Jason Norcross and Rachael Gresham became childhood friends when Jason came to live with his cousin, George, as a boy. Jason was penniless and untitled, but Rachael fell in love with him anyway. They eventually became secret lovers and were going to elope to America on New Year's Eve. Their plans were thwarted by Rachael's controlling father and his lies kept them apart for ten years during which time Rachael married George. Now, a decade later, they both learn the complete truth through George's last letter written to them just before his death, and are finally reunited again at the same New Year's Eve ball at which they were supposed to meet all those years ago. Will they be able to recapture the magic and passion they once shared or will the anger and resentment of perceived betrayal get in the way of true happiness?
Considering that The Last Love Letter is a friends-to-lovers, reunion romance, I thought I would really enjoy it, but unfortunately, it didn't quite make the cut for me. I spent a large part of my time reading this novella trying to figure out exactly what wasn't working for me. When I got to the end and read the author's bio, which indicated she used to be a reporter, it finally hit me that the story had seemed more like a news report than a fiction tale in which I could immerse myself and feel the emotions of the characters in a palpable way. In fact, I felt very little connection to the hero and heroine at all. The author also had a tendency toward having the characters ask themselves a few too many rhetorical questions which could get a little annoying.
I think my other issue with this novella is the way in which the plot unfolded and the way that Jason and Rachael responded to those events. They had supposedly known each other for most of their lives, and in my opinion, that should have been the basis of not only a deep love but also a deep trust. In spite of that, they were both overly quick to accept the word of Rachael's father when they knew he was a very hard and callous man who despised the idea of his only daughter being with a penniless untitled gentleman. Then Rachael's first husband, Jason's cousin, George, kept the truth from them for years, and when it finally came out they weren't even angry with him about it. I don't believe that George was an inherently bad man for doing so, but knowing what they had meant to each other, I thought it was a pretty selfish thing for him to do once he found out. The author did bring some sympathy to the situation with George's illness and all that he had done for, and meant to, Rachael over the years, but still the idea that they wouldn't even be the least bit miffed by his actions was a little hard to swallow. Last but not least, Jason discovered the truth three years before Rachael did and when they saw each other at that time, he tried to tell her the truth, but she stubbornly wouldn't listen. Of course, this led to the dreaded "big misunderstanding" which I definitely don't care for in any romance. When they finally did reunite once and for all and were both privy to the whole truth of how they'd been manipulated ten years earlier, Rachael still held herself at arms length not trusting Jason at all. She was even insisting to herself that she didn't love him and was ready to break all ties until the final few pages which didn't work well for me at all. Everything put together just made it very hard for me to believe that they could finally have an HEA.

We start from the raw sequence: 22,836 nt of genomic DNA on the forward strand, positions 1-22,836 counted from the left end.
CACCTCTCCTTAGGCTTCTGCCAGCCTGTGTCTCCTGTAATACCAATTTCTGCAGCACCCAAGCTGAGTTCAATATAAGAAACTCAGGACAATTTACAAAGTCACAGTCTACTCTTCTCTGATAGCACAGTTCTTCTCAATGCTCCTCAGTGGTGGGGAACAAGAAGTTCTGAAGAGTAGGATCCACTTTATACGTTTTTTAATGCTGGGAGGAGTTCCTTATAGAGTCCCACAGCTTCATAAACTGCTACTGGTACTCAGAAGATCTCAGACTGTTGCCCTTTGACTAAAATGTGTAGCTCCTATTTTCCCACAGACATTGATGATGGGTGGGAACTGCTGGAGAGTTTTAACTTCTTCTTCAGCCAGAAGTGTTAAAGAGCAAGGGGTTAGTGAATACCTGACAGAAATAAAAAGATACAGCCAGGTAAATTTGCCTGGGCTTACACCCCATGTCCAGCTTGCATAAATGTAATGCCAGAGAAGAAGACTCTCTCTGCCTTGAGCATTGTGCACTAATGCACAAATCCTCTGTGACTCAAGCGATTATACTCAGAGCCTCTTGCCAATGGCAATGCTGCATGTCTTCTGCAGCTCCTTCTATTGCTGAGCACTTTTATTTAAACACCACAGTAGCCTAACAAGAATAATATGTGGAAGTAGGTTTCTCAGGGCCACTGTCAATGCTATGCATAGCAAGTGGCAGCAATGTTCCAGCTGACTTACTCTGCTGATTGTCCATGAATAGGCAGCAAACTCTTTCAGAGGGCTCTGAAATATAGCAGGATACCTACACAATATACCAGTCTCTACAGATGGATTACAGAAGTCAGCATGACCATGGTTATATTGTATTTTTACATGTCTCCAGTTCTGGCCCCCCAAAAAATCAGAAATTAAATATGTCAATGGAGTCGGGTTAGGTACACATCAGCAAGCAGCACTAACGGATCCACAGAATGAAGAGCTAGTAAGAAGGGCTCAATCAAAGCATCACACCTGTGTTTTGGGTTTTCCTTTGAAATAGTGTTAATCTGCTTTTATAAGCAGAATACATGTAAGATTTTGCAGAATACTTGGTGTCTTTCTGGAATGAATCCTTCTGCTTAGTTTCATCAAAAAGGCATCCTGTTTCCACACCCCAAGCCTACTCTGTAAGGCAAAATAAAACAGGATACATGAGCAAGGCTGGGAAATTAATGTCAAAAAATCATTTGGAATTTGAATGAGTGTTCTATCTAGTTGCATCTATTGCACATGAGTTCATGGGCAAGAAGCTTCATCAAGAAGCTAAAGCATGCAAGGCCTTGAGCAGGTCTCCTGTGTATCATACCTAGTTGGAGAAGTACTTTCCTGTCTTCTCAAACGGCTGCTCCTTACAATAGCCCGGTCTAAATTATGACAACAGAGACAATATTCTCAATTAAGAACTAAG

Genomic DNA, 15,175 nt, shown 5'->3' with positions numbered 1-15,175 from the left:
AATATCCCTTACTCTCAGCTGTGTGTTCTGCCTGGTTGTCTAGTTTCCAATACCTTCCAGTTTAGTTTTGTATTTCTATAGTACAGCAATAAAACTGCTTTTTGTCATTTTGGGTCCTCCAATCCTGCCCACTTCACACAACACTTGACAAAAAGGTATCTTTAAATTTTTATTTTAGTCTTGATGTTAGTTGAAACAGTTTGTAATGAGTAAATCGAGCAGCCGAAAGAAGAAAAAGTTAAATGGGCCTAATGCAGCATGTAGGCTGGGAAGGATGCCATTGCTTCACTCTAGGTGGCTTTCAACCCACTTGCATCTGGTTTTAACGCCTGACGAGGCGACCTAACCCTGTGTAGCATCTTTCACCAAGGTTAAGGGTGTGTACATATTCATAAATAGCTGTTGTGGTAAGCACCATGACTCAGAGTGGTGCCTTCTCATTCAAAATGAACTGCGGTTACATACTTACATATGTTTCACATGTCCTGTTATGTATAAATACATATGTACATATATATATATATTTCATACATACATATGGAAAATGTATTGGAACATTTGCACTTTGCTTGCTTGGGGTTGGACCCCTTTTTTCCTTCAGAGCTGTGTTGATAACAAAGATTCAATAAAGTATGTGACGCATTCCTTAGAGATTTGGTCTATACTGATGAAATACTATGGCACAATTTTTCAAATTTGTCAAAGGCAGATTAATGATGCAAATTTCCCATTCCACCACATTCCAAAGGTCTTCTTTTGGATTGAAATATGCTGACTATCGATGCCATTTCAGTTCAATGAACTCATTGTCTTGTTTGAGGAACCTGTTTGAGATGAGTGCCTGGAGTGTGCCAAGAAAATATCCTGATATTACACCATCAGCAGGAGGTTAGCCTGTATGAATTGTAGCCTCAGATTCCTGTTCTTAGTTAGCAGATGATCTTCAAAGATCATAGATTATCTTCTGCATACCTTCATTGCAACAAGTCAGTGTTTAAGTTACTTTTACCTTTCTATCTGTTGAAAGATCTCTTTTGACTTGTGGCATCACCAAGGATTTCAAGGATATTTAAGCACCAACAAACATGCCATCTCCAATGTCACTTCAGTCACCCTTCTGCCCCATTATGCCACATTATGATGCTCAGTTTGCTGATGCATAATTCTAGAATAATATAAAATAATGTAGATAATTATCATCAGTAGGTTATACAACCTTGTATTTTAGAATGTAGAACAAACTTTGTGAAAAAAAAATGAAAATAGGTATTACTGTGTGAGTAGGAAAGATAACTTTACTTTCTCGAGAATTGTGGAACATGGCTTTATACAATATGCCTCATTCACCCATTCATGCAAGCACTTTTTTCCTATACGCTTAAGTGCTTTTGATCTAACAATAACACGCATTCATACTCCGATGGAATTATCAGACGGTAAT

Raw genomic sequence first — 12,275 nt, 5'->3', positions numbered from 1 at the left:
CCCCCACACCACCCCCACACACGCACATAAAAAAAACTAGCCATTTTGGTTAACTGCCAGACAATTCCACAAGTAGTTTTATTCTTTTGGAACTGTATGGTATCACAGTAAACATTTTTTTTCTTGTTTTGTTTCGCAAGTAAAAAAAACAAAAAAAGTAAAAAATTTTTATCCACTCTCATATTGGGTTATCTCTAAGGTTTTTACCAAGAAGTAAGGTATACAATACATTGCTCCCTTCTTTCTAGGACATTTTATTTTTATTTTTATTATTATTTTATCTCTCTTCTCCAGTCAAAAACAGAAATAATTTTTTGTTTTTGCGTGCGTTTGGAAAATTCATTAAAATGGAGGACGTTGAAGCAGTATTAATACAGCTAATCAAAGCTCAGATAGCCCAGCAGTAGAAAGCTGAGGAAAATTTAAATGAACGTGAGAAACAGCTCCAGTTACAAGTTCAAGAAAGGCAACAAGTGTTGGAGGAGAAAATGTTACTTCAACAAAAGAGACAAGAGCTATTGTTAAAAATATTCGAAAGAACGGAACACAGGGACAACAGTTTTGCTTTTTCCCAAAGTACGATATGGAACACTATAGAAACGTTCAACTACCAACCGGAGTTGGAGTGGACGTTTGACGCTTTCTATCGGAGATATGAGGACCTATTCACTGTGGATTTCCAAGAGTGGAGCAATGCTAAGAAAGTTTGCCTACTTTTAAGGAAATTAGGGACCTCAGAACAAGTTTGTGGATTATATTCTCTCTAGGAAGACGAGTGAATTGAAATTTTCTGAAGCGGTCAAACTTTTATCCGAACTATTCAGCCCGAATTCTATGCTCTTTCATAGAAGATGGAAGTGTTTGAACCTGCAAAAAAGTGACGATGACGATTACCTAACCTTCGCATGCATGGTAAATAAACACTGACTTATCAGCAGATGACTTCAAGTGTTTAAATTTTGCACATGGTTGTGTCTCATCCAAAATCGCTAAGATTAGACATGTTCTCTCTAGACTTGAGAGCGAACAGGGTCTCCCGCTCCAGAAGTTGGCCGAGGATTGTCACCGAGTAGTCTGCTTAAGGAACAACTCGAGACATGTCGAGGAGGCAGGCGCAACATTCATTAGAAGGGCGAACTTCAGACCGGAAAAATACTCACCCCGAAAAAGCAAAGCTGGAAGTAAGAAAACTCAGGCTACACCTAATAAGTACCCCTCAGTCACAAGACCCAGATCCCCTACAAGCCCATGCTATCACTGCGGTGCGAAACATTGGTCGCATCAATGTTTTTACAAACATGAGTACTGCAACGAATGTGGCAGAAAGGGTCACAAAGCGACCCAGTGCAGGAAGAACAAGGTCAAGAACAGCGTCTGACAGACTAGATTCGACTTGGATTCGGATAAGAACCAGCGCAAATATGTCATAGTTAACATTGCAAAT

The Last Love Letter was my first read by Victoria Alexander. In spite of my criticisms, I wouldn't call it bad, but it was just OK. Any readers who can get past a hero and heroine who seem to be easily manipulated by others and all the anger of numerous past misunderstandings may like this one more than I did. As written, it just wasn't entirely my cup of tea. I'm sure I'll give Ms. Alexander's work another try at some point, but I doubt I'll be burning rubber to do so. The Last Love Letter is found in the Secrets of a Perfect Night anthology.
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